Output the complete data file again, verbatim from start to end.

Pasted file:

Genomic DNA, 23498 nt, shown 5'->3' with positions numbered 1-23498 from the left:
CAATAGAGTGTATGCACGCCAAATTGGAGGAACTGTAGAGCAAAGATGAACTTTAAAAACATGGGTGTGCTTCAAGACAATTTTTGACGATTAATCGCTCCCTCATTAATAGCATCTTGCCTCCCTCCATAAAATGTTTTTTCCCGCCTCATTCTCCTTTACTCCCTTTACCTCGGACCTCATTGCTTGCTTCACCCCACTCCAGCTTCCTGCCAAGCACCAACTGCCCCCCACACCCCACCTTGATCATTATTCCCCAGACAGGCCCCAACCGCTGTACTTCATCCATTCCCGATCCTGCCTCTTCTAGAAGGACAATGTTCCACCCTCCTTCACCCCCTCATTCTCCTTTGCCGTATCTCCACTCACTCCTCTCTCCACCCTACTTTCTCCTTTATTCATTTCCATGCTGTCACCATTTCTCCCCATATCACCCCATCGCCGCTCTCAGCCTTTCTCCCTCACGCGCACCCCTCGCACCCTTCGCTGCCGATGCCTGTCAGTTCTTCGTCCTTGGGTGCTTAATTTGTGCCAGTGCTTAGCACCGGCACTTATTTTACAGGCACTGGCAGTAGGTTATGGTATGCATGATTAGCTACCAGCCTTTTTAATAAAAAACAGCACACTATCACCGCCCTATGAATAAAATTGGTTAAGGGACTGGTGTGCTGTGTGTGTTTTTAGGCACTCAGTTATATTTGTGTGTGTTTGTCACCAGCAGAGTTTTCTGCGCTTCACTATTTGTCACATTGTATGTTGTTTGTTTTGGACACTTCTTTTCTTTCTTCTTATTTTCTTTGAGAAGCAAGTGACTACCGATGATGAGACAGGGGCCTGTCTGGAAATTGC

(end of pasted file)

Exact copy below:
Genomic DNA, 23498 nt, shown 5'->3' with positions numbered 1-23498 from the left:
CAATAGAGTGTATGCACGCCAAATTGGAGGAACTGTAGAGCAAAGATGAACTTTAAAAACATGGGTGTGCTTCAAGACAATTTTTGACGATTAATCGCTCCCTCATTAATAGCATCTTGCCTCCCTCCATAAAATGTTTTTTCCCGCCTCATTCTCCTTTACTCCCTTTACCTCGGACCTCATTGCTTGCTTCACCCCACTCCAGCTTCCTGCCAAGCACCAACTGCCCCCCACACCCCACCTTGATCATTATTCCCCAGACAGGCCCCAACCGCTGTACTTCATCCATTCCCGATCCTGCCTCTTCTAGAAGGACAATGTTCCACCCTCCTTCACCCCCTCATTCTCCTTTGCCGTATCTCCACTCACTCCTCTCTCCACCCTACTTTCTCCTTTATTCATTTCCATGCTGTCACCATTTCTCCCCATATCACCCCATCGCCGCTCTCAGCCTTTCTCCCTCACGCGCACCCCTCGCACCCTTCGCTGCCGATGCCTGTCAGTTCTTCGTCCTTGGGTGCTTAATTTGTGCCAGTGCTTAGCACCGGCACTTATTTTACAGGCACTGGCAGTAGGTTATGGTATGCATGATTAGCTACCAGCCTTTTTAATAAAAAACAGCACACTATCACCGCCCTATGAATAAAATTGGTTAAGGGACTGGTGTGCTGTGTGTGTTTTTAGGCACTCAGTTATATTTGTGTGTGTTTGTCACCAGCAGAGTTTTCTGCGCTTCACTATTTGTCACATTGTATGTTGTTTGTTTTGGACACTTCTTTTCTTTCTTCTTATTTTCTTTGAGAAGCAAGTGACTACCGATGATGAGACAGGGGCCTGTCTGGAAATTGC